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How cultural institutions are embracing digital technology
Commissioned by the Wyncote Foundation
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The San Francisco Ballet (SF Ballet), formed in 1933 to train the dancers who appeared in San Francisco Opera productions, is the oldest professional ballet company in America. By 1938, SF Ballet’s then Artistic Director William Christensen also was creating full-length independent productions, including the first fully staged U.S. presentation of Swan Lake in 1940 and the first complete Nutcracker in the U.S. in 1944. SF Ballet was the first American ballet company to tour to East Asia, in 1956. Continuing its pioneering tradition, the company performed in the first full-length ballet ever produced for the PBS series, Dance in America, in 1976.

Former New York City Ballet Principal Dancer Helgi Tomasson has led SF Ballet as Artistic Director since 1985. During his 30-year tenure, the Company has achieved global critical acclaim and established its identity for adventurousness, technical strength, and panache. SF Ballet’s annual season of nearly 100 performances includes commissioned works, re-staging of classical ballets, and collaborations with international ballet companies and choreographers. As a touring company, the Ballet regularly visits European and Asian dance capitals, including London, Paris, and Beijing, and performs in New York, Washington, D.C., Los Angeles and other major U.S. cities. This international presence led David Dougill of The Sunday Times (London) to describe it as “one of the world’s top ballet companies.”

Since 1942, SF Ballet has operated separately from the San Francisco Opera, launching its now-prominent school in the same year. The SF Ballet School provides rigorous pre-professional training for hundreds of young students and aspiring dancers each year. More than half of the Ballet’s company of professional dancers received their training at the SF Ballet School. Other former students have gone on to dance with professional companies nationally and around the world.

As the country emerged from the Great Recession in 2009, Ballet leaders identified five breakthrough objectives “to achieve artistic flexibility through financial strength.” One calls for a gradual increase in total performances, another for an increase of at least 10 percent in paid attendance. The Ballet identified digital media as a tool to advance these objectives. In 2011, the James Irvine Foundation awarded the company a $900,000 three-year Arts Innovation Fund grant to expand its social media and other digital engagement programs. Through social and digital media, SF Ballet planned to identify and involve more people, globally and locally, and to grow both audiences and awareness.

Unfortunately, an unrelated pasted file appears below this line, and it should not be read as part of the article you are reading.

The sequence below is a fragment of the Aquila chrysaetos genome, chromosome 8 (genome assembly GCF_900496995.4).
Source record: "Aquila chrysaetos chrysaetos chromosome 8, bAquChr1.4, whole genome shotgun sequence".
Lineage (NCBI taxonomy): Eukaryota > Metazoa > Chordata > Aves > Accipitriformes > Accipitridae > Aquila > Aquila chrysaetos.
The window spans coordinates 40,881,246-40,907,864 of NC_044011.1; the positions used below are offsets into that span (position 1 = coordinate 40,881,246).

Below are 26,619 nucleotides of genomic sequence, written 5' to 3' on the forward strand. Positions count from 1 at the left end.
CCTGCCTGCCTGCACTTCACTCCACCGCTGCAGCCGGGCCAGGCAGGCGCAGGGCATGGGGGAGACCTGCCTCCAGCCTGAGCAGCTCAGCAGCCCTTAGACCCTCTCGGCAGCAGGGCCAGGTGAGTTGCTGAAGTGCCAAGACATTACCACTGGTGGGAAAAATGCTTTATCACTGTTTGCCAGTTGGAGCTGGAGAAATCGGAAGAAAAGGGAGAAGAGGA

The project launched with a research study conducted by WolfBrown that gathered new information about audience habits and preferences. Not surprisingly, research identified an individual’s knowledge level of ballet as the key indicator of frequency of attendance and allegiance. A significant number of audience members also reported that they access dance regularly via media: films, television programs, YouTube, and other channels. Further, the majority of ticket buyers said SF Ballet is their sole source of engagement with dance.

These insights helped SF Ballet understand that a contemporary concept of “the audience” should include all people who have a relationship with the organization, not only ticket buyers, but also digital audiences. The direct correlation between knowledge of ballet and audience members’ levels of participation also stimulated the Ballet to pursue new initiatives designed to increase the audience’s understanding of the art form.

SF Ballet took this information and built digital programming in response. The overarching digital strategies are twofold: to help audiences learn more about ballet and to engage people with the company’s work and its artists. A website re-design is providing a refreshed platform for audience exploration and connections, not just ticket sales. Content expansions will eventually include a searchable database of repertoire and artists, as well as new educational content including expanded video offerings.